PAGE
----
Jews thrived in Andalusia when they re-discovered Hebrew and used it in the same multipurpose ways “as the Arabic that was the native language of the Andalusian community” (Melacon 7).  Jews began to write poetry in Hebrew, inspired by Arab poets.  Maimonides, the well-remembered Jewish philosopher, wrote works in both Arabic and Hebrew (Esposito 33).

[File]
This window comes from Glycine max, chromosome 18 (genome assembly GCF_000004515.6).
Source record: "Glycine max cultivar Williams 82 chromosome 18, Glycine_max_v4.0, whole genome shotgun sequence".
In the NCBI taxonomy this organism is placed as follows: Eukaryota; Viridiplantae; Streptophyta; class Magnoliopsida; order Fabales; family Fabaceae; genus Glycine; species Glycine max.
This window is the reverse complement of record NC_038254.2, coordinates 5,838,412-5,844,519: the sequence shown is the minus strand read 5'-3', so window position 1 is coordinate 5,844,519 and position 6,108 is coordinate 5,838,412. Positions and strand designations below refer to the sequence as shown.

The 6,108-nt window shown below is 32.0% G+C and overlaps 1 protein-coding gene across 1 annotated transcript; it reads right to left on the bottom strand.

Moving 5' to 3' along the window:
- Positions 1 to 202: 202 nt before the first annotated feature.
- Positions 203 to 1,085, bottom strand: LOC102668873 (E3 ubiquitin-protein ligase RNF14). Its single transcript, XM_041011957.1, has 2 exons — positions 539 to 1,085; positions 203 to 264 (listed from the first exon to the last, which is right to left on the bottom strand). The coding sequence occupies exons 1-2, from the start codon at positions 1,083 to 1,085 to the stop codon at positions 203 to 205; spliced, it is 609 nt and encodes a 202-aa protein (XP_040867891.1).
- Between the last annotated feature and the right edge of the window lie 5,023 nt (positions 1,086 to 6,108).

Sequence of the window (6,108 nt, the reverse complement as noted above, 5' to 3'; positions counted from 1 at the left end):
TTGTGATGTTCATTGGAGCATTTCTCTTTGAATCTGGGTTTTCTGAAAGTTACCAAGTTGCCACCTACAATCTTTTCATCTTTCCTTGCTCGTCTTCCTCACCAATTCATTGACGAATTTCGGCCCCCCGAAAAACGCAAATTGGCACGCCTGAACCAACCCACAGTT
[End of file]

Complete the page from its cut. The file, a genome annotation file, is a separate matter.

The Islamization of southern Spain was not without difficulties, however.  Under Abd al-Rahman III, Andalusia reached the height of its greatness.  Muslims, Jews, and Christians all contributed to increased knowledge in “the arts, literature, astronomy, medicine, and other cultural and scientific disciplines” (Esposito 318).  Although many Christians did convert or assimilate into Islamic culture, Muslim jurists sometimes felt threatened by this and warned against Christian influence as “contamination and a threat to the faith of  Muslim societies” (Esposito 318).  Jews and Christians were forced to learn Arabic, whether they wanted to or not.  And the loose morals of upper class Muslims often offended Jews, Christians, and Muslim clerics.  Jews and Christians were always regarded as infidels by Muslims, no matter how much they assimilated into Arabic culture.  When Abu Amir al Mansur (Almanzor) became ruler in the late 10th century, he began “a series of ruthless campaigns against Christians, including the plundering of churches and other Christian sites” (Esposito 320).  The gulf between Jews, Christians, and Muslims grew wider.  Muslim rulers, fearing the missionary zeal and influence of Christians, segregated them into isolated communities.  Christian military forces reconquered Cordoba, Valencia, and Seville in the early 13th century.  By the end of 1492 Granada fell, and that was the end of Moorish rule in Spain.